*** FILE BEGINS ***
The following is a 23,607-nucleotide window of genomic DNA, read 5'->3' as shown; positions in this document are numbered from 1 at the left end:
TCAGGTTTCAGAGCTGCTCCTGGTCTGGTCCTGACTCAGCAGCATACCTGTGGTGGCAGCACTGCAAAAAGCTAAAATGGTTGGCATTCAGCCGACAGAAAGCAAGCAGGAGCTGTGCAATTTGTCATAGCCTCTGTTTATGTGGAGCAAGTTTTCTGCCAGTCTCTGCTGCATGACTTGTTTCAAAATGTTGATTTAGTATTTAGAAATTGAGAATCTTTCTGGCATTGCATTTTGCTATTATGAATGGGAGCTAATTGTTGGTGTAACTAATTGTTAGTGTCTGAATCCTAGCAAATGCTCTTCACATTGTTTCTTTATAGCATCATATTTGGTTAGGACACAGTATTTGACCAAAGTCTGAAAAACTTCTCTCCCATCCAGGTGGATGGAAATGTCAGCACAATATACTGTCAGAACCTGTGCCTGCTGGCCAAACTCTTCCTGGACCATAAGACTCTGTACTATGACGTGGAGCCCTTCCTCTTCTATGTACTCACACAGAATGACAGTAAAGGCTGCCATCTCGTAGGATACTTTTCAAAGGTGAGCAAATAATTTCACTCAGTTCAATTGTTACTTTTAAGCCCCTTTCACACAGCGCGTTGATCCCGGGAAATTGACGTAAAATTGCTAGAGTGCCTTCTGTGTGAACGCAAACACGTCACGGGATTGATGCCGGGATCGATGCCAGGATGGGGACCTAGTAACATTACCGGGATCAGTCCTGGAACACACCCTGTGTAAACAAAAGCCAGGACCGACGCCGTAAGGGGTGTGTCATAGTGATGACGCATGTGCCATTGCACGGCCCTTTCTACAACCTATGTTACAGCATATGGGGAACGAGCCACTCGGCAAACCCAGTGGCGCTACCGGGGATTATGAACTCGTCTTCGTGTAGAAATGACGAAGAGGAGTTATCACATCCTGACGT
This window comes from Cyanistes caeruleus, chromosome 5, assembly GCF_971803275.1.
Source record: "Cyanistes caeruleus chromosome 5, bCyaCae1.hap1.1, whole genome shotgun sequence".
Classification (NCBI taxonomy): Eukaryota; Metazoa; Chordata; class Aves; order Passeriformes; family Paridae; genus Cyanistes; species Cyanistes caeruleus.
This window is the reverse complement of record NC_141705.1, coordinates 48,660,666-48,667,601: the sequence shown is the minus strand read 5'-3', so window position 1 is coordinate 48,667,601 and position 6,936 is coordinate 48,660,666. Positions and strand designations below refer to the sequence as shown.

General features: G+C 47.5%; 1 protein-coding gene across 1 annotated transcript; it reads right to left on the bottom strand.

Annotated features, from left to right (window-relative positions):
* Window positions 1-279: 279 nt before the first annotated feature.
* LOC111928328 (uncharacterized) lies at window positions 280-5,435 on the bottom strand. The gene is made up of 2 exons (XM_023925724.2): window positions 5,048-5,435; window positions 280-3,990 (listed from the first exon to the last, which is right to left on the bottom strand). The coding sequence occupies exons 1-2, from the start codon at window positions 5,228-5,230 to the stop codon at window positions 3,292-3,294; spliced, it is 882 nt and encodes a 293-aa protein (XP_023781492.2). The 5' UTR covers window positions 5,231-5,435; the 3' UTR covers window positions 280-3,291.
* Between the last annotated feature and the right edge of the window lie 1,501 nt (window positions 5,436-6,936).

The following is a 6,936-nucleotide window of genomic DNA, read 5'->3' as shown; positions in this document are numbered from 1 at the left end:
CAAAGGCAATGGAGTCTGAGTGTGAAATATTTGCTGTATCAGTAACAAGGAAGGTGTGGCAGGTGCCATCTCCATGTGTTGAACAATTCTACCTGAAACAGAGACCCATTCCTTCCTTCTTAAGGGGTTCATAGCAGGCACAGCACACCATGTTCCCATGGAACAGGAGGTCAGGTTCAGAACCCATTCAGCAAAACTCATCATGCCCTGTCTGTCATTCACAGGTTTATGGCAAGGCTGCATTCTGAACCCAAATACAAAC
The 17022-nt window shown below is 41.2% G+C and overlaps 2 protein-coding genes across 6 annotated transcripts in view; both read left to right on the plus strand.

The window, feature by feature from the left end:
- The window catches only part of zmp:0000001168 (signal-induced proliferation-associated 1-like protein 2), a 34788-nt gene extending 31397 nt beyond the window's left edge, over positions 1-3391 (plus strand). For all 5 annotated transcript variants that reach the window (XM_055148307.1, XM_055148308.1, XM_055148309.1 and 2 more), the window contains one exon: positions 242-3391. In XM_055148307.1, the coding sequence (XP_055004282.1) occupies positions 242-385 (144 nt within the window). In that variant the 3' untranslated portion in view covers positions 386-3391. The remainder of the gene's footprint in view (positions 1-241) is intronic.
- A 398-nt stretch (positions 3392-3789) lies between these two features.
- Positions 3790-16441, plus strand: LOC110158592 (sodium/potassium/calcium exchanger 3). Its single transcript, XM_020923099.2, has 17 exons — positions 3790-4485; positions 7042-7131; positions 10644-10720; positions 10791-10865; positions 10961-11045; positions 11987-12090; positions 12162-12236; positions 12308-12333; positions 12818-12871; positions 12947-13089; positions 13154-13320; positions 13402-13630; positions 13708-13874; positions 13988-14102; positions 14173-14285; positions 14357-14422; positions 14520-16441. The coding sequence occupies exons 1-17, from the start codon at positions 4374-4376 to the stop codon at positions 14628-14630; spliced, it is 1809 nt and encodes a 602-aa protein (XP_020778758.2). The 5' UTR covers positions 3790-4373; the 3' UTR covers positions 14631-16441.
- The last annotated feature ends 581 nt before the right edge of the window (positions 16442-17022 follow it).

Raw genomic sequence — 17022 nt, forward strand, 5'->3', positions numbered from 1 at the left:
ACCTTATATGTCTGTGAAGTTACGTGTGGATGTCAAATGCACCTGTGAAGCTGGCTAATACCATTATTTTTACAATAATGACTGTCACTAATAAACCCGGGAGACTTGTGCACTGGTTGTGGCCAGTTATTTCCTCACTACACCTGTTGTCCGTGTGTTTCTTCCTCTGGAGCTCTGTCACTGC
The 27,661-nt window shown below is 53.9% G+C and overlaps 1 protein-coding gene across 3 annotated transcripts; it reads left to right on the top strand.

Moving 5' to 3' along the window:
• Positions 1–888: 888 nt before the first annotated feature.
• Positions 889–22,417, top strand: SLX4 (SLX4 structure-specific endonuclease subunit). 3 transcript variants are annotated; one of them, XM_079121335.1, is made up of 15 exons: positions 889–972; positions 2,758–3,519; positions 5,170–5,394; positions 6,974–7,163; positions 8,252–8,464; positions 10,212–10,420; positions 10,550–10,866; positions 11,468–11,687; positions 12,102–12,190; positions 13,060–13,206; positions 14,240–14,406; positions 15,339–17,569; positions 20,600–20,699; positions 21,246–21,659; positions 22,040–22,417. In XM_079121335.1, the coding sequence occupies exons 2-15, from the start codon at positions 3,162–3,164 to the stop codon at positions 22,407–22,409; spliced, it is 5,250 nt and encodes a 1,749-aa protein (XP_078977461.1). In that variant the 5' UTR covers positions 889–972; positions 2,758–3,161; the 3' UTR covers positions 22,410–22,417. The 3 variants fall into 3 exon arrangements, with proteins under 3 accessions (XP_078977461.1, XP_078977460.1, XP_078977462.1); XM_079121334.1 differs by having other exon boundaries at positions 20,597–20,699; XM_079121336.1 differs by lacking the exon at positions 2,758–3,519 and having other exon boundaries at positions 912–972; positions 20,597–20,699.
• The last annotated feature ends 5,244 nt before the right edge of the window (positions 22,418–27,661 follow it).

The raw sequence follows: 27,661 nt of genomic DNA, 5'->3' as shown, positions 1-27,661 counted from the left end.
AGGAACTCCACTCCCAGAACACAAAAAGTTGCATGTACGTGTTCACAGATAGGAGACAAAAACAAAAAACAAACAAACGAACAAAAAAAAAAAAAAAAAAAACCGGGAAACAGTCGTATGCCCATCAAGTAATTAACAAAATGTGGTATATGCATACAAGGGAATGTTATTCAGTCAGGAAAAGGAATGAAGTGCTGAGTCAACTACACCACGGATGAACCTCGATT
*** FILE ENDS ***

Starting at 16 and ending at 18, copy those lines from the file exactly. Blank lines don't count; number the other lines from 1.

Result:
- The window catches only part of zmp:0000001168 (signal-induced proliferation-associated 1-like protein 2), a 34788-nt gene extending 31397 nt beyond the window's left edge, over positions 1-3391 (plus strand). For all 5 annotated transcript variants that reach the window (XM_055148307.1, XM_055148308.1, XM_055148309.1 and 2 more), the window contains one exon: positions 242-3391. In XM_055148307.1, the coding sequence (XP_055004282.1) occupies positions 242-385 (144 nt within the window). In that variant the 3' untranslated portion in view covers positions 386-3391. The remainder of the gene's footprint in view (positions 1-241) is intronic.
- A 398-nt stretch (positions 3392-3789) lies between these two features.
- Positions 3790-16441, plus strand: LOC110158592 (sodium/potassium/calcium exchanger 3). Its single transcript, XM_020923099.2, has 17 exons — positions 3790-4485; positions 7042-7131; positions 10644-10720; positions 10791-10865; positions 10961-11045; positions 11987-12090; positions 12162-12236; positions 12308-12333; positions 12818-12871; positions 12947-13089; positions 13154-13320; positions 13402-13630; positions 13708-13874; positions 13988-14102; positions 14173-14285; positions 14357-14422; positions 14520-16441. The coding sequence occupies exons 1-17, from the start codon at positions 4374-4376 to the stop codon at positions 14628-14630; spliced, it is 1809 nt and encodes a 602-aa protein (XP_020778758.2). The 5' UTR covers positions 3790-4373; the 3' UTR covers positions 14631-16441.